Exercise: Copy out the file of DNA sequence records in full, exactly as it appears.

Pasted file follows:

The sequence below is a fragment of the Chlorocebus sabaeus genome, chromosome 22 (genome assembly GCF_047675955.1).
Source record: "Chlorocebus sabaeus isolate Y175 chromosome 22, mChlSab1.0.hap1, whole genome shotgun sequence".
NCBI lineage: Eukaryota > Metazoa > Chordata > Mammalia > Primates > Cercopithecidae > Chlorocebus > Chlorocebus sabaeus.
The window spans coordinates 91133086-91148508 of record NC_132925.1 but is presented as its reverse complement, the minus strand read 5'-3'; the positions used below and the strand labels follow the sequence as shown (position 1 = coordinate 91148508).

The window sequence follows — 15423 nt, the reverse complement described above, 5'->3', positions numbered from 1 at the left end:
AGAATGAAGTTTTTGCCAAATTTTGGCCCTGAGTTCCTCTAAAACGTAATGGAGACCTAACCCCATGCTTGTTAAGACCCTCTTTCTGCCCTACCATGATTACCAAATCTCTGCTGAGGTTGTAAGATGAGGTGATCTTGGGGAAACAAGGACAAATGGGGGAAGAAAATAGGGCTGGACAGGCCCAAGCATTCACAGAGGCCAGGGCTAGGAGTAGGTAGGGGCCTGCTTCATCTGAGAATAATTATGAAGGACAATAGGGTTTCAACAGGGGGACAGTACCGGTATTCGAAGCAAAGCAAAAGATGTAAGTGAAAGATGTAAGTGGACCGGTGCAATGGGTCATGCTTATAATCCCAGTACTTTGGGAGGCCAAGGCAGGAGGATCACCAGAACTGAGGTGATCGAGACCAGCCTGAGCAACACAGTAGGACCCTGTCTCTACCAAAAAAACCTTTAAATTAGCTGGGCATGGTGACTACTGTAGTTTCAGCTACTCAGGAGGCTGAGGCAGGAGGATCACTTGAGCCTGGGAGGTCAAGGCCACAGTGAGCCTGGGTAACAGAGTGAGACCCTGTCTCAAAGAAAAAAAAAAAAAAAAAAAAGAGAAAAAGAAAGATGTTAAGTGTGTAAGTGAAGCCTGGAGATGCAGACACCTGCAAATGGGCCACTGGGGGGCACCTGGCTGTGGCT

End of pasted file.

The sequence below is a fragment of the Chlorocebus sabaeus genome, chromosome 22 (genome assembly GCF_047675955.1).
Source record: "Chlorocebus sabaeus isolate Y175 chromosome 22, mChlSab1.0.hap1, whole genome shotgun sequence".
NCBI lineage: Eukaryota > Metazoa > Chordata > Mammalia > Primates > Cercopithecidae > Chlorocebus > Chlorocebus sabaeus.
The window spans coordinates 91133086-91148508 of record NC_132925.1 but is presented as its reverse complement, the minus strand read 5'-3'; the positions used below and the strand labels follow the sequence as shown (position 1 = coordinate 91148508).

The window sequence follows — 15423 nt, the reverse complement described above, 5'->3', positions numbered from 1 at the left end:
AGAATGAAGTTTTTGCCAAATTTTGGCCCTGAGTTCCTCTAAAACGTAATGGAGACCTAACCCCATGCTTGTTAAGACCCTCTTTCTGCCCTACCATGATTACCAAATCTCTGCTGAGGTTGTAAGATGAGGTGATCTTGGGGAAACAAGGACAAATGGGGGAAGAAAATAGGGCTGGACAGGCCCAAGCATTCACAGAGGCCAGGGCTAGGAGTAGGTAGGGGCCTGCTTCATCTGAGAATAATTATGAAGGACAATAGGGTTTCAACAGGGGGACAGTACCGGTATTCGAAGCAAAGCAAAAGATGTAAGTGAAAGATGTAAGTGGACCGGTGCAATGGGTCATGCTTATAATCCCAGTACTTTGGGAGGCCAAGGCAGGAGGATCACCAGAACTGAGGTGATCGAGACCAGCCTGAGCAACACAGTAGGACCCTGTCTCTACCAAAAAAACCTTTAAATTAGCTGGGCATGGTGACTACTGTAGTTTCAGCTACTCAGGAGGCTGAGGCAGGAGGATCACTTGAGCCTGGGAGGTCAAGGCCACAGTGAGCCTGGGTAACAGAGTGAGACCCTGTCTCAAAGAAAAAAAAAAAAAAAAAAAAGAGAAAAAGAAAGATGTTAAGTGTGTAAGTGAAGCCTGGAGATGCAGACACCTGCAAATGGGCCACTGGGGGGCACCTGGCTGTGGCT